|Author||: Carlton Munson,B Harold Chetkow-Yanoov|
Celebrating Diversity: Coexisting in a Multicultural Society, offers pragmatic ways to replace conflictive behaviors between diverse peoples with coexistence alternatives. Coexistence-partnership values and skills help us to outgrow ways of the past--competition, suspicion, manipulation, isolation, victimization. These skills enhance our own lives as well as those of future generations. In Celebrating Diversity, author Benyamin Chetkow-Yanoov asserts that the increasing religious-ethnic-linguistic pluralisms of the twentieth century requires that we cease lumping people different from ourselves into an “other” category. He identifies classical elements of a coexistence model and suggests various strategies and tactics for implementing coexistence in modern societies. Among the many insights you will find are: the definition of coexistence an analysis of past patterns of majority-minority group relations, such as segregation, tolerance, and integration models of majority-minority relations, participation, and coexistence appropriate for the twenty-first century illustrations of the coexistence model through examples of places where it is flourishing action steps for leaders and citizens to put the idea of coexistence into practice a range of research findings that help us determine what is effective in promoting coexistence In the pages of Celebrating Diversity, you can learn social skills for preventing conflict escalation, for finding areas of common interest, and for working cooperatively. As more of us become informed about alternatives to violence, hopefully we can find ways to bring peace to areas of unrest, such as Algeria, Ireland, Israel, Nigeria, Rwanda, Serbia, or the former Soviet Union.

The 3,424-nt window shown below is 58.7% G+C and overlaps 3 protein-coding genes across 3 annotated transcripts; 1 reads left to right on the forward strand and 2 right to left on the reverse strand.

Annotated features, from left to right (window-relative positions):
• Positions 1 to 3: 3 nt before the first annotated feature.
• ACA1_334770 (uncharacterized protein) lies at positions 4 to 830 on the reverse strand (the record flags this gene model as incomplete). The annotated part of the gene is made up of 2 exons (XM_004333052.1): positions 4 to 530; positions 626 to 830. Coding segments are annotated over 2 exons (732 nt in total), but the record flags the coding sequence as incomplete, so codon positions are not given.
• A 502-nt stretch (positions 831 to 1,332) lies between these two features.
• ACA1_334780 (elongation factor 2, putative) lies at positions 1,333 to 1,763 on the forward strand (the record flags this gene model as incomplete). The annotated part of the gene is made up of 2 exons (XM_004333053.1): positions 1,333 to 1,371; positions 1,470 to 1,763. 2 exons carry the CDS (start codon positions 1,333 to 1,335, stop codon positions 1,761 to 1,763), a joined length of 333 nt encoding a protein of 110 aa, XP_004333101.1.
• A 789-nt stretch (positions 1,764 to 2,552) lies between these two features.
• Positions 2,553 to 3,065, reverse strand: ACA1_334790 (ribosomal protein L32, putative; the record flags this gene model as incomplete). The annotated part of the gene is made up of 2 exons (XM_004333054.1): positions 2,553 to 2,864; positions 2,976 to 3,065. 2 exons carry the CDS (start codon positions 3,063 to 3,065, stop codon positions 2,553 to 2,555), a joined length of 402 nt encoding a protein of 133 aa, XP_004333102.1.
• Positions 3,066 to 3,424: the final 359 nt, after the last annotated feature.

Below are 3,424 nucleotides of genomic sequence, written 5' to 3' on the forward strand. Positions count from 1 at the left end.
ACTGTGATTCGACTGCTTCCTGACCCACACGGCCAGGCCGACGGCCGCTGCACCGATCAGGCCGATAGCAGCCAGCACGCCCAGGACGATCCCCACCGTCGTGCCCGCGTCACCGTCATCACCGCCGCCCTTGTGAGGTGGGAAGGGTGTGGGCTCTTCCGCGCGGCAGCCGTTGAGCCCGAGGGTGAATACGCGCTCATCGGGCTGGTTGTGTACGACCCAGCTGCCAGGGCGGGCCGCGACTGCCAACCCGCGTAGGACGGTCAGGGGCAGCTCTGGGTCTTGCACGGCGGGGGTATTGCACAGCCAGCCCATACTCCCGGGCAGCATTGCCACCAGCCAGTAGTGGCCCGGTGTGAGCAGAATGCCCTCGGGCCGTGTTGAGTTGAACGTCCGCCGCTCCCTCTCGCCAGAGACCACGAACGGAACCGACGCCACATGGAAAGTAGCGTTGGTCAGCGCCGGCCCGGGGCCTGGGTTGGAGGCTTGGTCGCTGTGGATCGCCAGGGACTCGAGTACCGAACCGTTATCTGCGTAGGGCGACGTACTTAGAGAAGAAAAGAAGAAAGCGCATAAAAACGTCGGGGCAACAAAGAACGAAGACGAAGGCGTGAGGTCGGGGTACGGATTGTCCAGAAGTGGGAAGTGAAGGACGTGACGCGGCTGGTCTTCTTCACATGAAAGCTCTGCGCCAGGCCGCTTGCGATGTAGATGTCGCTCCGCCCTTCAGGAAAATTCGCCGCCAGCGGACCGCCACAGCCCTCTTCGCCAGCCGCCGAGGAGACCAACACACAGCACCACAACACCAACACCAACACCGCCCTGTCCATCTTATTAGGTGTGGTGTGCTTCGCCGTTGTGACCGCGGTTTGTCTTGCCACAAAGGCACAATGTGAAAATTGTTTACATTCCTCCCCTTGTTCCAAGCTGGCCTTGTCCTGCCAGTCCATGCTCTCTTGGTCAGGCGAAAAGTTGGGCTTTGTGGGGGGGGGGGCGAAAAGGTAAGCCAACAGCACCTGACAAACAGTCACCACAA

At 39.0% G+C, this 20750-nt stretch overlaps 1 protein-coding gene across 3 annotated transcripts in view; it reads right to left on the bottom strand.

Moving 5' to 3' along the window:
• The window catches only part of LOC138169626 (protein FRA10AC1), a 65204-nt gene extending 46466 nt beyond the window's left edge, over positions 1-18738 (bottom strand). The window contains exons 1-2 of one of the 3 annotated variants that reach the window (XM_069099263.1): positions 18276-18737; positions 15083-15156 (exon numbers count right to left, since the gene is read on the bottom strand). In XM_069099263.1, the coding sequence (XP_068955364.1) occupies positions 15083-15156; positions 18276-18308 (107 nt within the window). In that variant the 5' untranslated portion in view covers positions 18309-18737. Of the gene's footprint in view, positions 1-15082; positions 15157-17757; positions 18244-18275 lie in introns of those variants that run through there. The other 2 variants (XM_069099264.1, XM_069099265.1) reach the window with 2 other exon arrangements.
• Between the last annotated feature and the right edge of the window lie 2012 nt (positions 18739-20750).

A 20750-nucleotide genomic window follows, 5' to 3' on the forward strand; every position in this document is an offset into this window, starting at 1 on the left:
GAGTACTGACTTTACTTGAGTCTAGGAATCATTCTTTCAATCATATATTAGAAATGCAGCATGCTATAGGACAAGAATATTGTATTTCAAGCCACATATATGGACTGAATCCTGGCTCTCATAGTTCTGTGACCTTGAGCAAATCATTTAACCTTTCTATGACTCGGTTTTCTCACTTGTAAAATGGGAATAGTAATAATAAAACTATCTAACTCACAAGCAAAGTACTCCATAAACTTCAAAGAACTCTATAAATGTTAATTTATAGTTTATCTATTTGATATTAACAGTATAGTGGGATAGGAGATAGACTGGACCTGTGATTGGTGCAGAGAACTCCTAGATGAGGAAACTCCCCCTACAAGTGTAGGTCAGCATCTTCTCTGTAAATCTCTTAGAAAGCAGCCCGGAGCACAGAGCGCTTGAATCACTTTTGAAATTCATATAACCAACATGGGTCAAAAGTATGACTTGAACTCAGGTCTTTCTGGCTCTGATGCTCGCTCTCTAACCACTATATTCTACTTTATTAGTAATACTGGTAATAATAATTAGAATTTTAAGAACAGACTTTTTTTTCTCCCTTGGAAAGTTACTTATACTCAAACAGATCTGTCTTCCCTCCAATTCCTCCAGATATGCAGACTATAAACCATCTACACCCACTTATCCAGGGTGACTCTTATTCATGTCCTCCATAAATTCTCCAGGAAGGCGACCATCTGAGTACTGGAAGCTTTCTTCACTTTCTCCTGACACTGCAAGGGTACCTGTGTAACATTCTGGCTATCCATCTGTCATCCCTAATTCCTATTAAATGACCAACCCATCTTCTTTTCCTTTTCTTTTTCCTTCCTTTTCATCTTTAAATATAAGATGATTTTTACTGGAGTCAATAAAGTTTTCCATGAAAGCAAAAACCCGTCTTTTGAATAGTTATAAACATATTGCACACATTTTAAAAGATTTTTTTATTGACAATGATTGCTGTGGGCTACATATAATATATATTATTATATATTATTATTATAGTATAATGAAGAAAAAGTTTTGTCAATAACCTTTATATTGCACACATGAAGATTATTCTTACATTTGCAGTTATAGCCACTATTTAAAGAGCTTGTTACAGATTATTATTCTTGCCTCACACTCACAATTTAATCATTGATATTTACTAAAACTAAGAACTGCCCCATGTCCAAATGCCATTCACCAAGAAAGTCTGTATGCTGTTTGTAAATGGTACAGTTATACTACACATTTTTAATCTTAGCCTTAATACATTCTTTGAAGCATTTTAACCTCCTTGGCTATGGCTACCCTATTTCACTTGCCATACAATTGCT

|Author||: Scott, Chaunda L.|
|Editor||: IGI Global|
"This book highlights innovative research, theoretical frameworks, and perspectives that are currently being used to guide the practice of leveraging diversity in multiple organizational settings"--Provided by publisher.
|Author||: Joseph F. Healey|
|Editor||: Pine Forge Press|
|Author||: Kent Koppelman|
|Editor||: Teachers College Press|